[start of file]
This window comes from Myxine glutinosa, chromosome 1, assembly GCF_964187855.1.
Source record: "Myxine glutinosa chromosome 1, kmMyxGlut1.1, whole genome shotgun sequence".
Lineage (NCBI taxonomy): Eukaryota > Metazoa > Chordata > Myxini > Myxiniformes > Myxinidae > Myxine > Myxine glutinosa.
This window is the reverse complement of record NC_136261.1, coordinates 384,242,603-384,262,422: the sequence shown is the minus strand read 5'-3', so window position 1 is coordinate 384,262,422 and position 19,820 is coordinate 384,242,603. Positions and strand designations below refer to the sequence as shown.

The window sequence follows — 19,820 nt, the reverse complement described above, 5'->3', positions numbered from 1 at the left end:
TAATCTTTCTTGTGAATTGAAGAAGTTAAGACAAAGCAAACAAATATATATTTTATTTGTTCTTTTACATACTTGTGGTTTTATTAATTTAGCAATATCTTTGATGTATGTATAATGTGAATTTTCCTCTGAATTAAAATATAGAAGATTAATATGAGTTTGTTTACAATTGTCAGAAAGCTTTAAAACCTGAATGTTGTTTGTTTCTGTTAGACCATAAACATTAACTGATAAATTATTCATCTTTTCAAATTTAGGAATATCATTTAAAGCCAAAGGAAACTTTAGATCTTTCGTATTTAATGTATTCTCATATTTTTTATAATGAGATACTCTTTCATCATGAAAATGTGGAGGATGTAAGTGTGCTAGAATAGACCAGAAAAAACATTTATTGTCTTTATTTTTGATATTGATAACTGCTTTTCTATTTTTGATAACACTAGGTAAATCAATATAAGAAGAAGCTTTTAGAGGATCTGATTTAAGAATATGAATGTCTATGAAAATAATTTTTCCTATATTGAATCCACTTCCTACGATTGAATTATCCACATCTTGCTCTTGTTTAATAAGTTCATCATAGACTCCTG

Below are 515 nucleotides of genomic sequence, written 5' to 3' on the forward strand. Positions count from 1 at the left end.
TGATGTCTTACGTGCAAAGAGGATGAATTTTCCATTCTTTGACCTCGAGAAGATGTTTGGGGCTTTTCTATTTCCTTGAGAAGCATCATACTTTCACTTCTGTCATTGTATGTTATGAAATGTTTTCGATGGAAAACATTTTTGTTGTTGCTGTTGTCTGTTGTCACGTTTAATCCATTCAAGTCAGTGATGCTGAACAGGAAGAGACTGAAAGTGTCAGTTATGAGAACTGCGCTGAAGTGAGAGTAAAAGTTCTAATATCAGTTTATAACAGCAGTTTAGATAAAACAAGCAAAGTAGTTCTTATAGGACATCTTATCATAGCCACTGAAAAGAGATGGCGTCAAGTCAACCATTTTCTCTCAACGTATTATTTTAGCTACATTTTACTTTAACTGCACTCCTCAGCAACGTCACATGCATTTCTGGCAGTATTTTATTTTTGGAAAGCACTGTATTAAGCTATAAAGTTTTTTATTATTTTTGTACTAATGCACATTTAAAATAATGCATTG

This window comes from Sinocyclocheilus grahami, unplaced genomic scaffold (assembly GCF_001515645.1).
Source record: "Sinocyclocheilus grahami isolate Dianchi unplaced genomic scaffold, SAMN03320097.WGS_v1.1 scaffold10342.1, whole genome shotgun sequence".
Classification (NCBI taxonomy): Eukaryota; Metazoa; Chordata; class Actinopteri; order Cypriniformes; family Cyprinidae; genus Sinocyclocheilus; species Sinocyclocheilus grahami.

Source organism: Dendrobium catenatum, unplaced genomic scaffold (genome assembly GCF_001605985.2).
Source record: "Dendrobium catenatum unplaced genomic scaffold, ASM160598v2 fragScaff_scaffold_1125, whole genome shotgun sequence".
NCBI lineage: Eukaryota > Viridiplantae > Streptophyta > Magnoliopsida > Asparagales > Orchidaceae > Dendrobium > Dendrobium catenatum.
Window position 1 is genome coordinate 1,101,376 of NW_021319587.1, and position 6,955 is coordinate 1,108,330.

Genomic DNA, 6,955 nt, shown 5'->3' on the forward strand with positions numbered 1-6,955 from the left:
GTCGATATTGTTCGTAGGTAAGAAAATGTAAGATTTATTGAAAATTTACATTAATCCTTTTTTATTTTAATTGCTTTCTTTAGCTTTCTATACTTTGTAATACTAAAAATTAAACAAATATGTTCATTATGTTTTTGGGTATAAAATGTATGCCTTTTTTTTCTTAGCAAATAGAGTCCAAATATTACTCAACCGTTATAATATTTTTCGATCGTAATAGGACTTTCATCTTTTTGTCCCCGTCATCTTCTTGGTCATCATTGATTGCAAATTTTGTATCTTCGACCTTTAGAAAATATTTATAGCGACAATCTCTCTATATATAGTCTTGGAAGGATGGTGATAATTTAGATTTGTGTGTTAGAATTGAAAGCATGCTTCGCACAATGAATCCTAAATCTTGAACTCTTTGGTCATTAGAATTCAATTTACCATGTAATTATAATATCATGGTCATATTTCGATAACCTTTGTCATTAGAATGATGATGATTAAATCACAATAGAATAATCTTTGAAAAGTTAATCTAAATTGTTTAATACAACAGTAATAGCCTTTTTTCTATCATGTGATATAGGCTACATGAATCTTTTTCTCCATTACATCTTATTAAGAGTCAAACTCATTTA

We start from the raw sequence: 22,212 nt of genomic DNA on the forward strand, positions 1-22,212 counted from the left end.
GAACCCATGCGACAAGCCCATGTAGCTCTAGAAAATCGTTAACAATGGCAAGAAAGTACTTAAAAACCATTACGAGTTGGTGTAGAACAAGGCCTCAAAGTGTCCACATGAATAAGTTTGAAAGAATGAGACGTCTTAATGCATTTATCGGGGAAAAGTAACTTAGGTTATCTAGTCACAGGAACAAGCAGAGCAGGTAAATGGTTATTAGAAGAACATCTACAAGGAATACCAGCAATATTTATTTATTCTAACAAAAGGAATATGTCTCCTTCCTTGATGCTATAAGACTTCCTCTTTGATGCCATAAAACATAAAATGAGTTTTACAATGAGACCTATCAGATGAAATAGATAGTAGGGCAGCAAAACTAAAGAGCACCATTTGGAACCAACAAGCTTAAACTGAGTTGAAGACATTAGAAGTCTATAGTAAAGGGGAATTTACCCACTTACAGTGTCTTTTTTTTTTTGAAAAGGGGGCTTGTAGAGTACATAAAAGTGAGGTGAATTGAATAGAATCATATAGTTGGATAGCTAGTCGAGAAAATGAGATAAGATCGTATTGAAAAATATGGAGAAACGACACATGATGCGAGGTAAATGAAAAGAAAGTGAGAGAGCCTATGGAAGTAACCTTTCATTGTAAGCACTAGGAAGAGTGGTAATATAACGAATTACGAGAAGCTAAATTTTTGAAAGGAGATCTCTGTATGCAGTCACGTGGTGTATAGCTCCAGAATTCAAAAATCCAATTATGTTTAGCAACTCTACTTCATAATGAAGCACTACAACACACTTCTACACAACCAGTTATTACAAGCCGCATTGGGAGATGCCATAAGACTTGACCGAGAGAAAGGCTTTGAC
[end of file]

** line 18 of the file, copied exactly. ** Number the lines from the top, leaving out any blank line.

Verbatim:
We start from the raw sequence: 22,212 nt of genomic DNA on the forward strand, positions 1-22,212 counted from the left end.